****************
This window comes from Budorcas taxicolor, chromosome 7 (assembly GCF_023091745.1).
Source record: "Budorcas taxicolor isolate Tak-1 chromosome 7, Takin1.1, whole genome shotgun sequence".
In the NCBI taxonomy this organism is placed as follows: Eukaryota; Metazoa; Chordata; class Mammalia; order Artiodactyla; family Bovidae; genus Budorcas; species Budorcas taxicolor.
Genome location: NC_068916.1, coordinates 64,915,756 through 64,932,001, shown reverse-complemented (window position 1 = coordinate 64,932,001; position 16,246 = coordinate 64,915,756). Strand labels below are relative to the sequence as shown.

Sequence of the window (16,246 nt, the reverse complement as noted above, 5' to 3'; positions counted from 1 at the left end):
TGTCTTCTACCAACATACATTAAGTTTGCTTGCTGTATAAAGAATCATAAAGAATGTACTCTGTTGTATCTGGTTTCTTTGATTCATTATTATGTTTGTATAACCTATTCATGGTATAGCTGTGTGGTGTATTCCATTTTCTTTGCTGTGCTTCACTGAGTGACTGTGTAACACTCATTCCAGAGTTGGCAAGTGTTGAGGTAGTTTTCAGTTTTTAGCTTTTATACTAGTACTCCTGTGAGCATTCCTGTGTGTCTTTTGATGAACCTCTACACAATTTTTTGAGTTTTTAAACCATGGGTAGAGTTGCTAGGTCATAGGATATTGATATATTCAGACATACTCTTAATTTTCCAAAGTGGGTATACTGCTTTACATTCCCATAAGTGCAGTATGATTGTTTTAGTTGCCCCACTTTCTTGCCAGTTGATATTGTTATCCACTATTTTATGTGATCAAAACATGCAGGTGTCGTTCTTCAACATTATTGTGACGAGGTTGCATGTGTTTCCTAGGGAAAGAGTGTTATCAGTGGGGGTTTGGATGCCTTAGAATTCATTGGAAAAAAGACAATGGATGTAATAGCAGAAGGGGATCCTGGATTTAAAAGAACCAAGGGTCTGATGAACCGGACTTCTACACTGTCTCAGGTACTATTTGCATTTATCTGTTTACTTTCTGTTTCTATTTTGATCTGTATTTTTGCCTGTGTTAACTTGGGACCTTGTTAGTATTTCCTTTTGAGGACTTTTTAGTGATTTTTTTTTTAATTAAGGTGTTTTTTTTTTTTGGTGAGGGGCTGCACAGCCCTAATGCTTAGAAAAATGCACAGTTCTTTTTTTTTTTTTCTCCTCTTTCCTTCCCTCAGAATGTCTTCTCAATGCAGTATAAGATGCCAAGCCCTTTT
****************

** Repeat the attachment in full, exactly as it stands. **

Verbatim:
This window comes from Budorcas taxicolor, chromosome 7 (assembly GCF_023091745.1).
Source record: "Budorcas taxicolor isolate Tak-1 chromosome 7, Takin1.1, whole genome shotgun sequence".
In the NCBI taxonomy this organism is placed as follows: Eukaryota; Metazoa; Chordata; class Mammalia; order Artiodactyla; family Bovidae; genus Budorcas; species Budorcas taxicolor.
Genome location: NC_068916.1, coordinates 64,915,756 through 64,932,001, shown reverse-complemented (window position 1 = coordinate 64,932,001; position 16,246 = coordinate 64,915,756). Strand labels below are relative to the sequence as shown.

Sequence of the window (16,246 nt, the reverse complement as noted above, 5' to 3'; positions counted from 1 at the left end):
TGTCTTCTACCAACATACATTAAGTTTGCTTGCTGTATAAAGAATCATAAAGAATGTACTCTGTTGTATCTGGTTTCTTTGATTCATTATTATGTTTGTATAACCTATTCATGGTATAGCTGTGTGGTGTATTCCATTTTCTTTGCTGTGCTTCACTGAGTGACTGTGTAACACTCATTCCAGAGTTGGCAAGTGTTGAGGTAGTTTTCAGTTTTTAGCTTTTATACTAGTACTCCTGTGAGCATTCCTGTGTGTCTTTTGATGAACCTCTACACAATTTTTTGAGTTTTTAAACCATGGGTAGAGTTGCTAGGTCATAGGATATTGATATATTCAGACATACTCTTAATTTTCCAAAGTGGGTATACTGCTTTACATTCCCATAAGTGCAGTATGATTGTTTTAGTTGCCCCACTTTCTTGCCAGTTGATATTGTTATCCACTATTTTATGTGATCAAAACATGCAGGTGTCGTTCTTCAACATTATTGTGACGAGGTTGCATGTGTTTCCTAGGGAAAGAGTGTTATCAGTGGGGGTTTGGATGCCTTAGAATTCATTGGAAAAAAGACAATGGATGTAATAGCAGAAGGGGATCCTGGATTTAAAAGAACCAAGGGTCTGATGAACCGGACTTCTACACTGTCTCAGGTACTATTTGCATTTATCTGTTTACTTTCTGTTTCTATTTTGATCTGTATTTTTGCCTGTGTTAACTTGGGACCTTGTTAGTATTTCCTTTTGAGGACTTTTTAGTGATTTTTTTTTTAATTAAGGTGTTTTTTTTTTTTGGTGAGGGGCTGCACAGCCCTAATGCTTAGAAAAATGCACAGTTCTTTTTTTTTTTTTCTCCTCTTTCCTTCCCTCAGAATGTCTTCTCAATGCAGTATAAGATGCCAAGCCCTTTT